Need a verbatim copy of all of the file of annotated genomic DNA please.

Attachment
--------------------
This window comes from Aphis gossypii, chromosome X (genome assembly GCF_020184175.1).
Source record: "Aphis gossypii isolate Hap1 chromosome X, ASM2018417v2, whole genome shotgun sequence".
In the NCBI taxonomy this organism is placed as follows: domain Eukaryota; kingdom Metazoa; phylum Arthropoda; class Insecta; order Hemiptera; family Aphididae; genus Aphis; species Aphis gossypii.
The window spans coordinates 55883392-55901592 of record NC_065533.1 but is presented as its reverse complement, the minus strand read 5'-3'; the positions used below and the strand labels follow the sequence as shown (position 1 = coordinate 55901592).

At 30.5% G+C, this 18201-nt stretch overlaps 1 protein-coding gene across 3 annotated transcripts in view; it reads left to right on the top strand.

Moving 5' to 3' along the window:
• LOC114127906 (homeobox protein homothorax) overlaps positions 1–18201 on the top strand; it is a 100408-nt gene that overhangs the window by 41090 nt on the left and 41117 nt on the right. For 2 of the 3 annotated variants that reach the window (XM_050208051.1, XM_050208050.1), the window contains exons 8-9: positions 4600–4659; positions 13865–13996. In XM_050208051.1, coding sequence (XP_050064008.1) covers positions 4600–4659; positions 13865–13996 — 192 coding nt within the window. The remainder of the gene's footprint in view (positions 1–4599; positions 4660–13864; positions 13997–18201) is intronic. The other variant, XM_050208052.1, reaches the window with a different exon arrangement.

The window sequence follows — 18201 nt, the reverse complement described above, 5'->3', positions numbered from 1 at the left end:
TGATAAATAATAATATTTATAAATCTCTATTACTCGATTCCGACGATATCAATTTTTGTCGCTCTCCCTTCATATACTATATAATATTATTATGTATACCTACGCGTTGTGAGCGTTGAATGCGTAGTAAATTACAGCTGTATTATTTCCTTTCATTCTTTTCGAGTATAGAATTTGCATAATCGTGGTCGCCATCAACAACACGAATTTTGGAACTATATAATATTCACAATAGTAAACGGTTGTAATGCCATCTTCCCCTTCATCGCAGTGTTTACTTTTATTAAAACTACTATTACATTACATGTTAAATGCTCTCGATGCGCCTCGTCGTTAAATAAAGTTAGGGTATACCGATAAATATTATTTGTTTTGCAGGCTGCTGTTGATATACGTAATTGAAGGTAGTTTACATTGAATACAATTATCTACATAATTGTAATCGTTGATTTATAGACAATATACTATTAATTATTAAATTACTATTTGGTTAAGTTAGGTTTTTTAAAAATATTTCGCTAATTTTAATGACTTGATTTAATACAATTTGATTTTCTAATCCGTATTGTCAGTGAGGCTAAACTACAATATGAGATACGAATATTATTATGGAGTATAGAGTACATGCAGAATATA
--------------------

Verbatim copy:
This window comes from Aphis gossypii, chromosome X (genome assembly GCF_020184175.1).
Source record: "Aphis gossypii isolate Hap1 chromosome X, ASM2018417v2, whole genome shotgun sequence".
In the NCBI taxonomy this organism is placed as follows: domain Eukaryota; kingdom Metazoa; phylum Arthropoda; class Insecta; order Hemiptera; family Aphididae; genus Aphis; species Aphis gossypii.
The window spans coordinates 55883392-55901592 of record NC_065533.1 but is presented as its reverse complement, the minus strand read 5'-3'; the positions used below and the strand labels follow the sequence as shown (position 1 = coordinate 55901592).

At 30.5% G+C, this 18201-nt stretch overlaps 1 protein-coding gene across 3 annotated transcripts in view; it reads left to right on the top strand.

Moving 5' to 3' along the window:
• LOC114127906 (homeobox protein homothorax) overlaps positions 1–18201 on the top strand; it is a 100408-nt gene that overhangs the window by 41090 nt on the left and 41117 nt on the right. For 2 of the 3 annotated variants that reach the window (XM_050208051.1, XM_050208050.1), the window contains exons 8-9: positions 4600–4659; positions 13865–13996. In XM_050208051.1, coding sequence (XP_050064008.1) covers positions 4600–4659; positions 13865–13996 — 192 coding nt within the window. The remainder of the gene's footprint in view (positions 1–4599; positions 4660–13864; positions 13997–18201) is intronic. The other variant, XM_050208052.1, reaches the window with a different exon arrangement.

The window sequence follows — 18201 nt, the reverse complement described above, 5'->3', positions numbered from 1 at the left end:
TGATAAATAATAATATTTATAAATCTCTATTACTCGATTCCGACGATATCAATTTTTGTCGCTCTCCCTTCATATACTATATAATATTATTATGTATACCTACGCGTTGTGAGCGTTGAATGCGTAGTAAATTACAGCTGTATTATTTCCTTTCATTCTTTTCGAGTATAGAATTTGCATAATCGTGGTCGCCATCAACAACACGAATTTTGGAACTATATAATATTCACAATAGTAAACGGTTGTAATGCCATCTTCCCCTTCATCGCAGTGTTTACTTTTATTAAAACTACTATTACATTACATGTTAAATGCTCTCGATGCGCCTCGTCGTTAAATAAAGTTAGGGTATACCGATAAATATTATTTGTTTTGCAGGCTGCTGTTGATATACGTAATTGAAGGTAGTTTACATTGAATACAATTATCTACATAATTGTAATCGTTGATTTATAGACAATATACTATTAATTATTAAATTACTATTTGGTTAAGTTAGGTTTTTTAAAAATATTTCGCTAATTTTAATGACTTGATTTAATACAATTTGATTTTCTAATCCGTATTGTCAGTGAGGCTAAACTACAATATGAGATACGAATATTATTATGGAGTATAGAGTACATGCAGAATATA